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Thursday, May 10, 2018

Communication is what makes us human: More tips for thinking, writing and speaking in a world of quicksand communications

61. Say what?

“Not forgiving is like drinking rat poison and then waiting for the rat to die,” wrote Anne Lamott, one of my favorite muses. A quote from someone in your family, a favorite song or poem, or someone in a place of authority can bring voice, music and credibility to your written work. A quote can help you get the ball rolling on a topic, or it can bring to the front a question you have uncovered.
62. Draught, Drawft, Draft
Thank the critic for its fine intentions but clear the critic out of your mind before you write your first word. Send them to the corner store for an errand. Work your first draft without them as you begin the writing process unencumbered by any critical thoughts, fear of grammar rules or rules of any kind. Get the first draft out. Come back to it with an eye towards finding ways to add, delete and improve.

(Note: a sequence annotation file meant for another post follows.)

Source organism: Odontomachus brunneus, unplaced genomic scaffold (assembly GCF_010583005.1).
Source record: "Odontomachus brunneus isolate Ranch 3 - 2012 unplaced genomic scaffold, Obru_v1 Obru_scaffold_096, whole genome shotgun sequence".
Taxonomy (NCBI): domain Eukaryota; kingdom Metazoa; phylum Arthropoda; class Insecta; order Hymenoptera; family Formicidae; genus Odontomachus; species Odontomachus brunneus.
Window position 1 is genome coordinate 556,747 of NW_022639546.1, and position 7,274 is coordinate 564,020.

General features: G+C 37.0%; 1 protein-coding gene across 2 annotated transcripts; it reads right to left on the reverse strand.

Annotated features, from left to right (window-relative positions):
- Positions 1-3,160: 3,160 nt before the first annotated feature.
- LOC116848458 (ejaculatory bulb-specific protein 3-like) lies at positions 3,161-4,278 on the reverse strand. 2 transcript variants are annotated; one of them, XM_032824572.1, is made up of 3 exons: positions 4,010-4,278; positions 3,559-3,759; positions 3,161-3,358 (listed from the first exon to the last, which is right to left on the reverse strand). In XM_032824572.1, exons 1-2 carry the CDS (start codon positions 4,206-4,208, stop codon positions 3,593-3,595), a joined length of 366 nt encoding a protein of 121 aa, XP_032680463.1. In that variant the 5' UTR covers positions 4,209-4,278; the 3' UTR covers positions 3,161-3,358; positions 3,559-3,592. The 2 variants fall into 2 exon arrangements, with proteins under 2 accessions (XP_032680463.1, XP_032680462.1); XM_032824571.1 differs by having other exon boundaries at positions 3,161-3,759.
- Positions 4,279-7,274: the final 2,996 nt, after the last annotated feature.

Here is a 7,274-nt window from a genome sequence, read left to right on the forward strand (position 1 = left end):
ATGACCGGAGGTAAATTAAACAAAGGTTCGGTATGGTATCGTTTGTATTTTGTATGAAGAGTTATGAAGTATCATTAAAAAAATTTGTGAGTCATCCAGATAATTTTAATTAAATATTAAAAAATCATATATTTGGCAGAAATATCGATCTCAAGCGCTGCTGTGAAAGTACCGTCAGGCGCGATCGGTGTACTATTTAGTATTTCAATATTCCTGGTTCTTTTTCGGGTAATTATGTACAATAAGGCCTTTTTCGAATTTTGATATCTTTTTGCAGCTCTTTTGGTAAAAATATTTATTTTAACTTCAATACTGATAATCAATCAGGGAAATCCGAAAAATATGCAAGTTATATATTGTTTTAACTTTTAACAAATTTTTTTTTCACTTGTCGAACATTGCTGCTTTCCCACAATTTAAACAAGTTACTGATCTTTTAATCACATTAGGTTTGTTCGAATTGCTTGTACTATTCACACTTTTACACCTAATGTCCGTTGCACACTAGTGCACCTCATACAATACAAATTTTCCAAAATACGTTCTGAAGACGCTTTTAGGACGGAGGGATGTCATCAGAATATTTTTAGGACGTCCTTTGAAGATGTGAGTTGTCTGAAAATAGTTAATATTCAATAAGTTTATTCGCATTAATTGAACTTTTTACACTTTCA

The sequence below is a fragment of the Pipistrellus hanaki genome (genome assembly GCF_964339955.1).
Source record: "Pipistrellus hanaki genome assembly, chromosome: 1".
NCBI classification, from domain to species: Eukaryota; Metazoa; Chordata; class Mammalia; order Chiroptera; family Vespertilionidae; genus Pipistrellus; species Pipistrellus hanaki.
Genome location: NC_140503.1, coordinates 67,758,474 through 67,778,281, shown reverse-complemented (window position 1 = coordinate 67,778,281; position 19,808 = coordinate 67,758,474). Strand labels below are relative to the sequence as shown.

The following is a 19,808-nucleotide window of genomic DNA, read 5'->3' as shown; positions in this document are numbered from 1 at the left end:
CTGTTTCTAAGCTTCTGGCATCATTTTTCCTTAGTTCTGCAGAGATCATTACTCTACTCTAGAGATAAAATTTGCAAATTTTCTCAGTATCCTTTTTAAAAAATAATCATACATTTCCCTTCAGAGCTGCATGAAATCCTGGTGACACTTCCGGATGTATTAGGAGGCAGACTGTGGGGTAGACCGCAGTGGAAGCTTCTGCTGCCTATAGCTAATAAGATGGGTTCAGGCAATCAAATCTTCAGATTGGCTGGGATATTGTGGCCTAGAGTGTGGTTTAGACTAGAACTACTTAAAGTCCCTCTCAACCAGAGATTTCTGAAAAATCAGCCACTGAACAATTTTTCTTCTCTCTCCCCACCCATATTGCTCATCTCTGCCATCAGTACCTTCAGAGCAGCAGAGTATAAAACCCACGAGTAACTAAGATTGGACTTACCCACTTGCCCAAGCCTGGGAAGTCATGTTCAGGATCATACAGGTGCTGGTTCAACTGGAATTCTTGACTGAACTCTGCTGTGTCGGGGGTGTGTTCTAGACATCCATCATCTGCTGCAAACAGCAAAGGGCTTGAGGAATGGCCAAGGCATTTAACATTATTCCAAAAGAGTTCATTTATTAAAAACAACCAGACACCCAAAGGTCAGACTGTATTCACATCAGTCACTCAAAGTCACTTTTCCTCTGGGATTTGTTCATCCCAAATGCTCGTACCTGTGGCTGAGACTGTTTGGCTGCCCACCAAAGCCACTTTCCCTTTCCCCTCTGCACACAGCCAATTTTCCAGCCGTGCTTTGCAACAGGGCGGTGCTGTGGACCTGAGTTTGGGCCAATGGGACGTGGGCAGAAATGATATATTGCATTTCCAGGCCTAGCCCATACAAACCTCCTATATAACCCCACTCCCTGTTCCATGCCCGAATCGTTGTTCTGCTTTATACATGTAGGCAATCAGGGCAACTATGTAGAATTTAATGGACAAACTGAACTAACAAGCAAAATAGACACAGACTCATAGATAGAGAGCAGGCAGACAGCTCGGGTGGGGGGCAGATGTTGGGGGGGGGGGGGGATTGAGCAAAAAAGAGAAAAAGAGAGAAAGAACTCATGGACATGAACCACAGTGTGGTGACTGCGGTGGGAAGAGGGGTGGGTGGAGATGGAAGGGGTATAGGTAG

63. Listen!
We are much more experienced as listeners than we are as writers. When you have a draft of a piece you are preparing listen to it as you read it aloud. Ask someone to read it aloud to you or record it and play it back. Listen to the way it strikes not your eyes, but your ears. Pay attention to the rhythm of your sentences and the music of your words. Would another quote or question help with the overall impact of a sentence?
64. Do you have a favorite writer?
Reading opened up the world for many of us, even those who grew up in the 1960’s when we had other choices in mass media like TV. We had three (count them!) TV networks programs to choose from. I am enamored of some writers, certainly, and took my love for one writer to a new level. I adapted a favorite short story set in Minnesota recently to characters and locations in Texas. I copied the tone and style, but used our regional geography and expressions. Interesting exercise I recommend.
65. Build a community of those whose opinions you value to share your work with.
Getting help is amazing! I’ve received valuable feedback from friends who have read my young adult novel, Tina Tijerina. I’m grateful for their suggestions and assistance in pulling together the important pieces that make up the story.

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